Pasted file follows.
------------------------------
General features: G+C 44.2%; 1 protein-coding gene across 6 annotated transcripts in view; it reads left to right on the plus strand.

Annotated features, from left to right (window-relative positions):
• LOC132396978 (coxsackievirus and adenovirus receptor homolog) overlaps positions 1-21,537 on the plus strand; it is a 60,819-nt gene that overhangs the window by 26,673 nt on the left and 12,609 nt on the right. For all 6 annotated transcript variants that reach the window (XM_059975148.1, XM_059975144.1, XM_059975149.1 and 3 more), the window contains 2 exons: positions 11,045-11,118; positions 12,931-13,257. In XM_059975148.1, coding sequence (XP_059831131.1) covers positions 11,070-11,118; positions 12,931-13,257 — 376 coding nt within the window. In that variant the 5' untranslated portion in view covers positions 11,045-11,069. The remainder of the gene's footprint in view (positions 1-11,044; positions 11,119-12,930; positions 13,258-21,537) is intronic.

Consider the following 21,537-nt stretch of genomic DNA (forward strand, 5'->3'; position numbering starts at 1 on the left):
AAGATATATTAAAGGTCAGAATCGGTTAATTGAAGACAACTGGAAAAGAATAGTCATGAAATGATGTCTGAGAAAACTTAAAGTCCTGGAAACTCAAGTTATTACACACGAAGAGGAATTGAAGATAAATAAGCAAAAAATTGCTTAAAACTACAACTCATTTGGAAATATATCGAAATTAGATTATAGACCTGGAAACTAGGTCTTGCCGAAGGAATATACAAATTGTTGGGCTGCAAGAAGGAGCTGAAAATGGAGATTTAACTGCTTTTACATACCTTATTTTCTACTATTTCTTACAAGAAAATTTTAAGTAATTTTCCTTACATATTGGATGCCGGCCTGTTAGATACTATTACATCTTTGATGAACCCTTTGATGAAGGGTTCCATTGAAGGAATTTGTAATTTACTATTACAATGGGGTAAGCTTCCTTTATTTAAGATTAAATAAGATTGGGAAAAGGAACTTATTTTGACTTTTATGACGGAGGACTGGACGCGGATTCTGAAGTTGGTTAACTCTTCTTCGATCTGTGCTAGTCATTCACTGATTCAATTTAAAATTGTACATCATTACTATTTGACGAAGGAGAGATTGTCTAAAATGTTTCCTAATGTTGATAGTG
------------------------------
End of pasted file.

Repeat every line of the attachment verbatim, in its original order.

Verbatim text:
General features: G+C 44.2%; 1 protein-coding gene across 6 annotated transcripts in view; it reads left to right on the plus strand.

Annotated features, from left to right (window-relative positions):
• LOC132396978 (coxsackievirus and adenovirus receptor homolog) overlaps positions 1-21,537 on the plus strand; it is a 60,819-nt gene that overhangs the window by 26,673 nt on the left and 12,609 nt on the right. For all 6 annotated transcript variants that reach the window (XM_059975148.1, XM_059975144.1, XM_059975149.1 and 3 more), the window contains 2 exons: positions 11,045-11,118; positions 12,931-13,257. In XM_059975148.1, coding sequence (XP_059831131.1) covers positions 11,070-11,118; positions 12,931-13,257 — 376 coding nt within the window. In that variant the 5' untranslated portion in view covers positions 11,045-11,069. The remainder of the gene's footprint in view (positions 1-11,044; positions 11,119-12,930; positions 13,258-21,537) is intronic.

Consider the following 21,537-nt stretch of genomic DNA (forward strand, 5'->3'; position numbering starts at 1 on the left):
AAGATATATTAAAGGTCAGAATCGGTTAATTGAAGACAACTGGAAAAGAATAGTCATGAAATGATGTCTGAGAAAACTTAAAGTCCTGGAAACTCAAGTTATTACACACGAAGAGGAATTGAAGATAAATAAGCAAAAAATTGCTTAAAACTACAACTCATTTGGAAATATATCGAAATTAGATTATAGACCTGGAAACTAGGTCTTGCCGAAGGAATATACAAATTGTTGGGCTGCAAGAAGGAGCTGAAAATGGAGATTTAACTGCTTTTACATACCTTATTTTCTACTATTTCTTACAAGAAAATTTTAAGTAATTTTCCTTACATATTGGATGCCGGCCTGTTAGATACTATTACATCTTTGATGAACCCTTTGATGAAGGGTTCCATTGAAGGAATTTGTAATTTACTATTACAATGGGGTAAGCTTCCTTTATTTAAGATTAAATAAGATTGGGAAAAGGAACTTATTTTGACTTTTATGACGGAGGACTGGACGCGGATTCTGAAGTTGGTTAACTCTTCTTCGATCTGTGCTAGTCATTCACTGATTCAATTTAAAATTGTACATCATTACTATTTGACGAAGGAGAGATTGTCTAAAATGTTTCCTAATGTTGATAGTG